The last one hundred years has seen incredible advances in machines automating repetitive tasks with precision in a factory environment. Humans can now realistically multiply their productivity by many orders of magnitude with the help of computer-programmed machines. Unlocking the next few orders of magnitude in productivity improvements will require bringing machines out of the factory and into the real world, where human labor still dominates the economy, and where things are messy, disorganized, and unpredictable. Massive technological breakthroughs in hardware and software will be required to enable the next generation of flexible, robust, and intelligent automation.
NEXT GENERATION INTERFACES
Affecting change in the world is fundamentally limited by input (sensor) and output (actuator) interfaces. Humans often underestimate the fidelity and performance of sensors and actuators needed to solve problems. This is a natural bias because we view and manipulate the world with biological sensors and actuators that are orders of magnitude better than most things we can build. Unlocking machine intelligence is gated by the inputs the machine receives and the outputs it can produce.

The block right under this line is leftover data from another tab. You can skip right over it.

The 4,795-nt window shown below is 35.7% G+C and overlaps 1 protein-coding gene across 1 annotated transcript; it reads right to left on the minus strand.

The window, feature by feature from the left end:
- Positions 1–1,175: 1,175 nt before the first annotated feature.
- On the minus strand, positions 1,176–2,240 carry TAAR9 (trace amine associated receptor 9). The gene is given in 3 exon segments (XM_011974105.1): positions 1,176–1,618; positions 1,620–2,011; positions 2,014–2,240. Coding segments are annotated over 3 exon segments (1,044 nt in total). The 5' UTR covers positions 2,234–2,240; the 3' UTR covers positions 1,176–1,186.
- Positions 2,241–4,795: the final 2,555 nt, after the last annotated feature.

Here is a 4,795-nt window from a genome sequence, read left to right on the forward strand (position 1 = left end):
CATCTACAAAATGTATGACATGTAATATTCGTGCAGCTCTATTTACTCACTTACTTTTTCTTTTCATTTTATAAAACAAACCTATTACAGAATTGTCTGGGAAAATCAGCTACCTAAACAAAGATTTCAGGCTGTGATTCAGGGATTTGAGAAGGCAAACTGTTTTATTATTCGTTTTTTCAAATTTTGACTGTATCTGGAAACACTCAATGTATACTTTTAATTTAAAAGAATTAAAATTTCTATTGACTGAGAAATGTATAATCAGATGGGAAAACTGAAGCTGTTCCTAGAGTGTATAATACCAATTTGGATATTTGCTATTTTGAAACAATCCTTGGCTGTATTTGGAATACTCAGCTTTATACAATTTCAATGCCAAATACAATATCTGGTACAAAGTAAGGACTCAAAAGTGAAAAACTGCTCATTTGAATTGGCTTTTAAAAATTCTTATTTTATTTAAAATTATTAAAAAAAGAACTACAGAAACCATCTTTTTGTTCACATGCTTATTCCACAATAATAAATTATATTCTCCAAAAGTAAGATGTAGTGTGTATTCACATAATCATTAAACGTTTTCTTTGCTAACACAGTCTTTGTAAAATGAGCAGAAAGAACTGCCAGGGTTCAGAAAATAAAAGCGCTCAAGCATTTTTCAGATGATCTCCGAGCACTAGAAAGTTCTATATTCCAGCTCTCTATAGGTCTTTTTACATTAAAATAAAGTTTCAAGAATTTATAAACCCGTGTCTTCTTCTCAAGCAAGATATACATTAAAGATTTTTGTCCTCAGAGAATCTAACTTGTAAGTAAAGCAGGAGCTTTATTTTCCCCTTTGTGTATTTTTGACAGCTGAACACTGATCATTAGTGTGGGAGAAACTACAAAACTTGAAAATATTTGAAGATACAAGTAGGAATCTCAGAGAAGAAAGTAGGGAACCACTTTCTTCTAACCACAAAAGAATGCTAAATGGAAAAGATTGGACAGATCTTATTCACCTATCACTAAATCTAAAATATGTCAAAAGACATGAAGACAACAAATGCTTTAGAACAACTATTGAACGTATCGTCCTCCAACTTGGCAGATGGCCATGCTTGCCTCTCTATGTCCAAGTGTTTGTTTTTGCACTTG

Nearly all traditional business and data processing use cases can now be accomplished at low cost with commoditized compute hardware. However, the fundamentally real-time and embedded nature of machines that physically interface with the world demand highly efficient and specialized compute resources. Perception, behavior planning, and control algorithms require low latency to create intelligent and robust systems. Novel compute architectures will enable a revolution in performance for the intelligent machines of the future.
BEYOND DEEP LEARNING
Data-driven machine learning algorithms have dramatically improved the state-of-the-art in computer vision and perception. Yet, challenges with validating black-box algorithms and uncertainty in their ultimate performance and robustness have slowed the adoption of end-to-end deep learning solutions. Successful systems engineering approaches, especially in safety critical applications, should leverage a mix of traditional algorithmic approaches with new techniques, and may still need a human-in-the-loop to handle fault scenarios or to provide guidance. Finding the right recipe for each application and the right level of automation while considering the vast menu of traditional and new algorithmic approaches will be required to create viable solutions to unsolved problems.